(Editor's note: After reading the notes from the Test Manager at Samsung, I went back and setup the TV in Movie mode. I just couldn't force myself to pick Warm2. It's just a little too warm for me. Warm1 seemed like a good balance between the red of Warm2 and the blue of Cool1 or even Normal. At Warm1, with Color turned down, the picture was more subdued but still quite appealing. You may not to wish to watch the Olympics in Movie mode; but for DVDs, you definitely should try it out.)

If you are adventuresome, I suggest you experiment with the different advanced settings. For example, I liked the HDMI Black Level switched from Normal to Low.

I really appreciate that Samsung supplies short on-screen descriptions of each of the features. Of course, if you need more guidance, you can thumb through the well written and informative 103 page manual.

Performance

I agonized more than usual over this TV. Partially because, in a way, it is more difficult to judge a TV when you have four others next to it staring back at you. Then again, you do have references to what the content can look like. And don't feel too sorry for me since I just had an excuse to watch again a good part of the wondrous Once. (Bravo to the Academy for giving them the Best Song of the Year.)

Samsung LN37A550

Anyway, jumping (jack flash) from the sacred to the profane, I just popped in the Blu-ray of Shine a Light, the new Martin Scorsese film of a Rolling Stones concert. The LN37A550 does a glorious job of flourishing the scarlet and sequined shirted Mick as he struts across the stage. The images are bright and the colors are bold. I have no qualms.

But with less pristine content, even HD broadcast TV, the shadows tended to be more green than gray. I was able to rein in the mossy artifact by sliding down the Green Offset control, which is in the White Balance sub-menu. But if the TV leans one way or the other, it's towards green.

Standard definition material looked about as good as could be expected, occasionally even a little better. As always with SD, blacks tend to be crushed and sharpness, fuggeddaboutit.

To one extent, the viewing angle on the LN37A550 is not bad. Even when sitting way off to the side, the picture looks OK. But if you do sit in the sweet spot in front of the TV, the image is much richer and the blacks much deeper. The sweet spot is narrow, maybe fifteen degrees either way off center. Luckily, the TV swivels on its stand making it easier to locate yourself at that perfect angle.

I connected my laptop through the VGA Out to the TV's VGA In. With an assist from the Auto Adjustment on the Samsung, the 1920 x 1080 resolution was properly centered. I lowered Backlight and Brightness from the PC mode default and the picture, whether from the Internet or Photoshop, looked great.

Alas, we come to the audio portion of the review. I must report that the integrated speakers did not perform well. I tried every setting. Finally I settled for pushing the sliders in the Equalizer. The sound always was tinny to my ear, therefore I raised the low end and lowered the high end.

Samsung LN37A550

I wish I could say that it was satisfactory. Let's just call it adequate and leave it at that. If you plan on enjoying any DVDs of concerts or musicals, please employ a separate audio system.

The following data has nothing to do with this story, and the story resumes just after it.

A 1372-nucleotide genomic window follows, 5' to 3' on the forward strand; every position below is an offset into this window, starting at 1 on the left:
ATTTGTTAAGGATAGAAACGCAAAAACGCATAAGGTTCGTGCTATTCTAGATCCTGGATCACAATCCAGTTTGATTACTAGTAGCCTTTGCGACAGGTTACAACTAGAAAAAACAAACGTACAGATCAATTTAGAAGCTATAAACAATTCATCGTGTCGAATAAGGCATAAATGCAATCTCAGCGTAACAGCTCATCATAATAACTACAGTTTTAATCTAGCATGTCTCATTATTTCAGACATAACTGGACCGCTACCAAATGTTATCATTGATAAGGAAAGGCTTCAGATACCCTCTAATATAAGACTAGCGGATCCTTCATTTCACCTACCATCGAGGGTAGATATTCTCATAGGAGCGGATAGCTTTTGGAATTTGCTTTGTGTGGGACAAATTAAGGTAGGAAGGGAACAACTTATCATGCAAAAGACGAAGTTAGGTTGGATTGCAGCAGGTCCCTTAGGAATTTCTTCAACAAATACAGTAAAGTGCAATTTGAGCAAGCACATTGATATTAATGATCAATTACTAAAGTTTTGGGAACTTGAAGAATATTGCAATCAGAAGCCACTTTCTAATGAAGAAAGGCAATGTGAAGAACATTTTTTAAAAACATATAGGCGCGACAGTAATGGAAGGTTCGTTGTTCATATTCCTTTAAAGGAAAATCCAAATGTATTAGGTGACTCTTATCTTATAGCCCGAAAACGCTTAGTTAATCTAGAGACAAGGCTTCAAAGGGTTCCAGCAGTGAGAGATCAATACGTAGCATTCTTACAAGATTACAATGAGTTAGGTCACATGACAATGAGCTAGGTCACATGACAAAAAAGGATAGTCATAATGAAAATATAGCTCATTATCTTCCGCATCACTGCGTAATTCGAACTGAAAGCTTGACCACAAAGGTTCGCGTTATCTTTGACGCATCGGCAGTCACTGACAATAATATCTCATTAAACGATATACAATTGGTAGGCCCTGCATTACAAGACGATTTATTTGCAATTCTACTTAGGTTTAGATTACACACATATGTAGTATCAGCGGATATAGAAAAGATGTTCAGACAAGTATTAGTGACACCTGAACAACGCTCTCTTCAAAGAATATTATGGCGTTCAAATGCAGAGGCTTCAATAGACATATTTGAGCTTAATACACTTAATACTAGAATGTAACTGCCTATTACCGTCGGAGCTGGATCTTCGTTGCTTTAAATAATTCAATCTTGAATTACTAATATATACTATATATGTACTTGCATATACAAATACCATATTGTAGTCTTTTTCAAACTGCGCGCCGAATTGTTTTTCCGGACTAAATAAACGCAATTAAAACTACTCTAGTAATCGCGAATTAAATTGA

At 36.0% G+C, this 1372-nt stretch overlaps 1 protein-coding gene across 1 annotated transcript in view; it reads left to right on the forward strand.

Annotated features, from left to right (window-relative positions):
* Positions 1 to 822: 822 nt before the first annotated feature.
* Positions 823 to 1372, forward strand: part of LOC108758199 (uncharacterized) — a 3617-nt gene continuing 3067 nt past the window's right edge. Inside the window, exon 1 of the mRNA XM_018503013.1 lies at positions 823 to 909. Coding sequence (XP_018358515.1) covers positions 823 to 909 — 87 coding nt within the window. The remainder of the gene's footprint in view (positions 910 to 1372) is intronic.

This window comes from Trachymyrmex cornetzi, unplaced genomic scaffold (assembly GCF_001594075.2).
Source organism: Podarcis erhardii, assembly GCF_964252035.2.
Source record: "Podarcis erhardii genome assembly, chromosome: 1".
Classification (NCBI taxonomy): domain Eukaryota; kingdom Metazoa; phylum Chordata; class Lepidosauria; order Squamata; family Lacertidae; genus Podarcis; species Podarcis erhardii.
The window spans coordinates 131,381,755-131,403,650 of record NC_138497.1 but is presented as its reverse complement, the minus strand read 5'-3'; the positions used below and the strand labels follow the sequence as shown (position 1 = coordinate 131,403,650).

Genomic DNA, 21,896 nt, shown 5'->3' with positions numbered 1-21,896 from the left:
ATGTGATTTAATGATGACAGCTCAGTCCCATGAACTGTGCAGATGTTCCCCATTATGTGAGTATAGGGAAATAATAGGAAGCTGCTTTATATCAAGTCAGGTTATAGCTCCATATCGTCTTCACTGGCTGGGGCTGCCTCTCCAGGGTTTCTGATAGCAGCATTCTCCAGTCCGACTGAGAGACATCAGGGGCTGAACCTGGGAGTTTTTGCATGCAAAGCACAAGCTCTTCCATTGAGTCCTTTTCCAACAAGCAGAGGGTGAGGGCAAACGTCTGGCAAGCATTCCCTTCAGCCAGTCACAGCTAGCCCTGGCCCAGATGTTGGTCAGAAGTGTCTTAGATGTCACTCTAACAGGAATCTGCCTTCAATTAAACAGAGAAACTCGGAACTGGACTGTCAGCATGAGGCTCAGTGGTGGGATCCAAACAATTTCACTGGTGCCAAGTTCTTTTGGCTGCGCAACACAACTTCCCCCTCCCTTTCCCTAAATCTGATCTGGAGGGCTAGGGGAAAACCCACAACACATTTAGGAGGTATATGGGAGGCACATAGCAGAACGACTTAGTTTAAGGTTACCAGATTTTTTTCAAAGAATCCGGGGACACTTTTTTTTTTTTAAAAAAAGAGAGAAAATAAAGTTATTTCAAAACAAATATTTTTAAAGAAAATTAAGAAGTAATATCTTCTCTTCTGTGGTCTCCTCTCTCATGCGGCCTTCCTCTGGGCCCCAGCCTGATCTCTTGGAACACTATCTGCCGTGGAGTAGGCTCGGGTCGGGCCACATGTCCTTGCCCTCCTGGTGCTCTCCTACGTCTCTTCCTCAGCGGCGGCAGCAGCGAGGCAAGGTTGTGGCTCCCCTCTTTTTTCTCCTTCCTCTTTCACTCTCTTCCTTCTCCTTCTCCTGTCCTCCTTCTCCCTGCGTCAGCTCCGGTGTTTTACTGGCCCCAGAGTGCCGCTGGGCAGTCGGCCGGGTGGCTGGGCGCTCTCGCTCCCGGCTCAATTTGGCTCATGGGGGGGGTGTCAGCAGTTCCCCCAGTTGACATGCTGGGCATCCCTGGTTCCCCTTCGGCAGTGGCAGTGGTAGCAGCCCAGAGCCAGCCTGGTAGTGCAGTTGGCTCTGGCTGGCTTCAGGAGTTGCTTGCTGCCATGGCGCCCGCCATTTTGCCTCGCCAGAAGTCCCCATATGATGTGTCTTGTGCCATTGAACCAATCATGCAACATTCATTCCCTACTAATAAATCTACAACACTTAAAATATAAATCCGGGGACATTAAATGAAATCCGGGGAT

Conclusion

The Samsung LN37A550's lush picture, especially with HD content, will not disappoint. I can't become as excited about its audio fidelity.



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Reader Comments

Posted Apr 12, 2011 5:17:24 PM

By Glenn Fry

We, (my wife & I), just purchased this Samsung tv yesterday, (04-11-11), and we are deighted with its performance! We stood in front of about 10 different brands while deciding, and we both settled on the Samsung LN37D550. And the remote is easy to use with PLENTY of control features! Sound is adequate for the bedroom, but in a living room setting... definitely needs an external source hooked up, but that's, (I think), normal with any set if you want concert sound. Your review matches what we feel is very accurate!

Posted Jan 15, 2010 8:58:17 PM

By probes

I will never buy a sumsung TV again. Sumsung has a design problem with there power supply boards and will not stand behind there product. My 46 inch LCD samsung TV had a power suppply problem 2 months after warranty. Do your research on this problem!!

Posted Mar 5, 2009 6:53:48 PM

By SR1972

For anyone looking at hooking a new HDTV directly to cable. Please not that in most cases you do not need to subscribe to Digital cable to receive some digital channels on your new HDTV set if it has a ClearQAM capable digital tuner.

The FCC requires cable companies provide certain network channels be freely and readily available to customers who have sets of this type at no additional charge but will in most cases not provide this info to you.

From Wikipedia: http://en.wikipedia.org/wiki/QAM_tuner QAM-based HD programming of local stations is sometimes available to analog cable subscribers, without paying the additional fees for a digital cable box. The availability of QAM HD programming is rarely described or publicized in cable company product literature. If cable providers provide rebroadcasts of locally aired programming, they must also carry rebroadcasts of high-definition digital locally aired programming, in an unencrypted form, that does not require the customer to use leased equipment, per FCC Sec. 76.630 and CFR Title 47, §76.901(a). These usually include the local affiliates for CBS, NBC, ABC, PBS, and FOX, and the cable providers comply by rebroadcasting them over QAM channels. The law does not require the cable provider to advertise their availability, and the cable customer service representatives are known to unequivocally (and incorrectly) insist to customers that a converter box is mandatory to view any HD channels.